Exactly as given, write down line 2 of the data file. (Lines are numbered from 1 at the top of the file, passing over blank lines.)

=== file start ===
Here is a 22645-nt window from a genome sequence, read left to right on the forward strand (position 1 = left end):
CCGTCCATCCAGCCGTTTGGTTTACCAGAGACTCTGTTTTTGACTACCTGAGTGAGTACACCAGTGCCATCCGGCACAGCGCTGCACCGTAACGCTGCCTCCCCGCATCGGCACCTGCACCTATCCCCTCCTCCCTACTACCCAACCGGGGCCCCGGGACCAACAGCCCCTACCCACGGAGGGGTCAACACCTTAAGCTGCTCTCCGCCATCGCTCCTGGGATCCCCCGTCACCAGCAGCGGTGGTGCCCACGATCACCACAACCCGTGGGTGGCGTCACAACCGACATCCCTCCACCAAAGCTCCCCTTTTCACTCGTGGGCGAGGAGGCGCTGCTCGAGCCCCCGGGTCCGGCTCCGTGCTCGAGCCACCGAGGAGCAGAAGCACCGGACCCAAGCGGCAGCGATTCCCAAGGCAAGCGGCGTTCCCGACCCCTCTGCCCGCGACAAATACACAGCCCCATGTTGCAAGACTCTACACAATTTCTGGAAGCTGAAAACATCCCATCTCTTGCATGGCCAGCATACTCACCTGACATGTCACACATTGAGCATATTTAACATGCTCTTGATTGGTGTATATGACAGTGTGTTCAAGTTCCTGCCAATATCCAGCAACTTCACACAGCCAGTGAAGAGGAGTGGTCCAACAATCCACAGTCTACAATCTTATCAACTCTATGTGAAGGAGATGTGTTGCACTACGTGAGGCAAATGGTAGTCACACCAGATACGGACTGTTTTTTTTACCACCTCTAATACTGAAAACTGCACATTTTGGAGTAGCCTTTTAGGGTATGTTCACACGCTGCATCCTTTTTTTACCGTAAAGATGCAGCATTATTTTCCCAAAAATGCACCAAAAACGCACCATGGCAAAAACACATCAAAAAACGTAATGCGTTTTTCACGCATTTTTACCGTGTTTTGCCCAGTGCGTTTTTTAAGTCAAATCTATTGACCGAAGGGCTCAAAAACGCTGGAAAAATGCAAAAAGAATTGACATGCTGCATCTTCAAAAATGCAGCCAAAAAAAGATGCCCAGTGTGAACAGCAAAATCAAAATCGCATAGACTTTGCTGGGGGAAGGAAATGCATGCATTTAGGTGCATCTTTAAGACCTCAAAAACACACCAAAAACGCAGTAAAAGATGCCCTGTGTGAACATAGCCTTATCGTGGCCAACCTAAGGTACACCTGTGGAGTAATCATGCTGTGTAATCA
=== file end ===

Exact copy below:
CCGTCCATCCAGCCGTTTGGTTTACCAGAGACTCTGTTTTTGACTACCTGAGTGAGTACACCAGTGCCATCCGGCACAGCGCTGCACCGTAACGCTGCCTCCCCGCATCGGCACCTGCACCTATCCCCTCCTCCCTACTACCCAACCGGGGCCCCGGGACCAACAGCCCCTACCCACGGAGGGGTCAACACCTTAAGCTGCTCTCCGCCATCGCTCCTGGGATCCCCCGTCACCAGCAGCGGTGGTGCCCACGATCACCACAACCCGTGGGTGGCGTCACAACCGACATCCCTCCACCAAAGCTCCCCTTTTCACTCGTGGGCGAGGAGGCGCTGCTCGAGCCCCCGGGTCCGGCTCCGTGCTCGAGCCACCGAGGAGCAGAAGCACCGGACCCAAGCGGCAGCGATTCCCAAGGCAAGCGGCGTTCCCGACCCCTCTGCCCGCGACAAATACACAGCCCCATGTTGCAAGACTCTACACAATTTCTGGAAGCTGAAAACATCCCATCTCTTGCATGGCCAGCATACTCACCTGACATGTCACACATTGAGCATATTTAACATGCTCTTGATTGGTGTATATGACAGTGTGTTCAAGTTCCTGCCAATATCCAGCAACTTCACACAGCCAGTGAAGAGGAGTGGTCCAACAATCCACAGTCTACAATCTTATCAACTCTATGTGAAGGAGATGTGTTGCACTACGTGAGGCAAATGGTAGTCACACCAGATACGGACTGTTTTTTTTACCACCTCTAATACTGAAAACTGCACATTTTGGAGTAGCCTTTTAGGGTATGTTCACACGCTGCATCCTTTTTTTACCGTAAAGATGCAGCATTATTTTCCCAAAAATGCACCAAAAACGCACCATGGCAAAAACACATCAAAAAACGTAATGCGTTTTTCACGCATTTTTACCGTGTTTTGCCCAGTGCGTTTTTTAAGTCAAATCTATTGACCGAAGGGCTCAAAAACGCTGGAAAAATGCAAAAAGAATTGACATGCTGCATCTTCAAAAATGCAGCCAAAAAAAGATGCCCAGTGTGAACAGCAAAATCAAAATCGCATAGACTTTGCTGGGGGAAGGAAATGCATGCATTTAGGTGCATCTTTAAGACCTCAAAAACACACCAAAAACGCAGTAAAAGATGCCCTGTGTGAACATAGCCTTATCGTGGCCAACCTAAGGTACACCTGTGGAGTAATCATGCTGTGTAATCA